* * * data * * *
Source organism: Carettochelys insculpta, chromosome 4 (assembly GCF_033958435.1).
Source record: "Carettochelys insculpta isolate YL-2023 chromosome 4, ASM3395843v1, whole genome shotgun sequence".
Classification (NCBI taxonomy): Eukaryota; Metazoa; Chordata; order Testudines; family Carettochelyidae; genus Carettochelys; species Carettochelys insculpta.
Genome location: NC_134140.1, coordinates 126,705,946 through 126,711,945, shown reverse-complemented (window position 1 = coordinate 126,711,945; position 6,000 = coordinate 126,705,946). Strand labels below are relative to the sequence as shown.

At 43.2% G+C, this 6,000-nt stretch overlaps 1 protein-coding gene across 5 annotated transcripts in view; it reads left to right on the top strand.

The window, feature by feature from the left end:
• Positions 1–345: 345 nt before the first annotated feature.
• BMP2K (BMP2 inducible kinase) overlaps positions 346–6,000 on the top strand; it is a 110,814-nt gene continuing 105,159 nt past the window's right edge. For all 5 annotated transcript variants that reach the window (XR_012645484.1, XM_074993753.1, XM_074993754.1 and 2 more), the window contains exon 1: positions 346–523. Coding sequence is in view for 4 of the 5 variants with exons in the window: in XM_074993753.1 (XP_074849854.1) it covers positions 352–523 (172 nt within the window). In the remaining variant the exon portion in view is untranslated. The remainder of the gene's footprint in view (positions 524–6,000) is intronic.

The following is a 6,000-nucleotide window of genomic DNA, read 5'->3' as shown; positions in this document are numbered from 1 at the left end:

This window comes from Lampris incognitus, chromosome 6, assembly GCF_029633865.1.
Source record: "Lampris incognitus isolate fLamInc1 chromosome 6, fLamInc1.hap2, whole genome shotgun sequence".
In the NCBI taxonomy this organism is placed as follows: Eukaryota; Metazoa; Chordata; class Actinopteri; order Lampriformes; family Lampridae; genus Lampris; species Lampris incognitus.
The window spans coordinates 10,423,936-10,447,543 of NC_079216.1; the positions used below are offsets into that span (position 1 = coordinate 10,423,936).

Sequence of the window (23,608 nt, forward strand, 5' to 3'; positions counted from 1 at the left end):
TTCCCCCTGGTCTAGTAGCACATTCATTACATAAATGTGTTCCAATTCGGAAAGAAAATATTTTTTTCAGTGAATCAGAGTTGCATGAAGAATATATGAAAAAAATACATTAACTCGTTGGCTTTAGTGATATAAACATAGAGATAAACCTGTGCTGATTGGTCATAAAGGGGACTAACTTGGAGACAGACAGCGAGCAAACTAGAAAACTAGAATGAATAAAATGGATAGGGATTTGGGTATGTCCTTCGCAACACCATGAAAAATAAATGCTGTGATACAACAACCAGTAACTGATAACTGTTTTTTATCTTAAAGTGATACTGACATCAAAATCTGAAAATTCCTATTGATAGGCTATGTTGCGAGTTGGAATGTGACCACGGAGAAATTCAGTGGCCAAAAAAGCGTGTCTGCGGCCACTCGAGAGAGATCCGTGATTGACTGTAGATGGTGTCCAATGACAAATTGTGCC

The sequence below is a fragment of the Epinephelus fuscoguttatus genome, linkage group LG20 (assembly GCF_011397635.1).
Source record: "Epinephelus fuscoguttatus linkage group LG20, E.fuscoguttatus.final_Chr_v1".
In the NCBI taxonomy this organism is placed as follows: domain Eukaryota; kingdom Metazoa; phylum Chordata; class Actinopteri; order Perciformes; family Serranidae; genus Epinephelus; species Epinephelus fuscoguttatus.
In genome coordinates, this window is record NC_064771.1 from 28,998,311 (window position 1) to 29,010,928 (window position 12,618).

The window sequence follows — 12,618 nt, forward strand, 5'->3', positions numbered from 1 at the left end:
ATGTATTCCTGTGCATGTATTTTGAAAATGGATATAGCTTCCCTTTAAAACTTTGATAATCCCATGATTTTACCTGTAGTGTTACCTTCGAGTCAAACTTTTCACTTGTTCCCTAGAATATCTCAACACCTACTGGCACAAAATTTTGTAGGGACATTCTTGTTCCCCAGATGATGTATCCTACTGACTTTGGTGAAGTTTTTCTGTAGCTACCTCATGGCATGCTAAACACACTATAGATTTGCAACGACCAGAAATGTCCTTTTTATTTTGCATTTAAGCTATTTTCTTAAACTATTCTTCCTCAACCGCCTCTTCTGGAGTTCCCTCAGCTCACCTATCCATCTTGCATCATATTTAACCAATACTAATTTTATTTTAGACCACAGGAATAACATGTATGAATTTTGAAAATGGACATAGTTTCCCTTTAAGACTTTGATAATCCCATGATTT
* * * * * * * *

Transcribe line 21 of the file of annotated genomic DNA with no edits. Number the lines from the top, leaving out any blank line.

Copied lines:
ATGTATTCCTGTGCATGTATTTTGAAAATGGATATAGCTTCCCTTTAAAACTTTGATAATCCCATGATTTTACCTGTAGTGTTACCTTCGAGTCAAACTTTTCACTTGTTCCCTAGAATATCTCAACACCTACTGGCACAAAATTTTGTAGGGACATTCTTGTTCCCCAGATGATGTATCCTACTGACTTTGGTGAAGTTTTTCTGTAGCTACCTCATGGCATGCTAAACACACTATAGATTTGCAACGACCAGAAATGTCCTTTTTATTTTGCATTTAAGCTATTTTCTTAAACTATTCTTCCTCAACCGCCTCTTCTGGAGTTCCCTCAGCTCACCTATCCATCTTGCATCATATTTAACCAATACTAATTTTATTTTAGACCACAGGAATAACATGTATGAATTTTGAAAATGGACATAGTTTCCCTTTAAGACTTTGATAATCCCATGATTT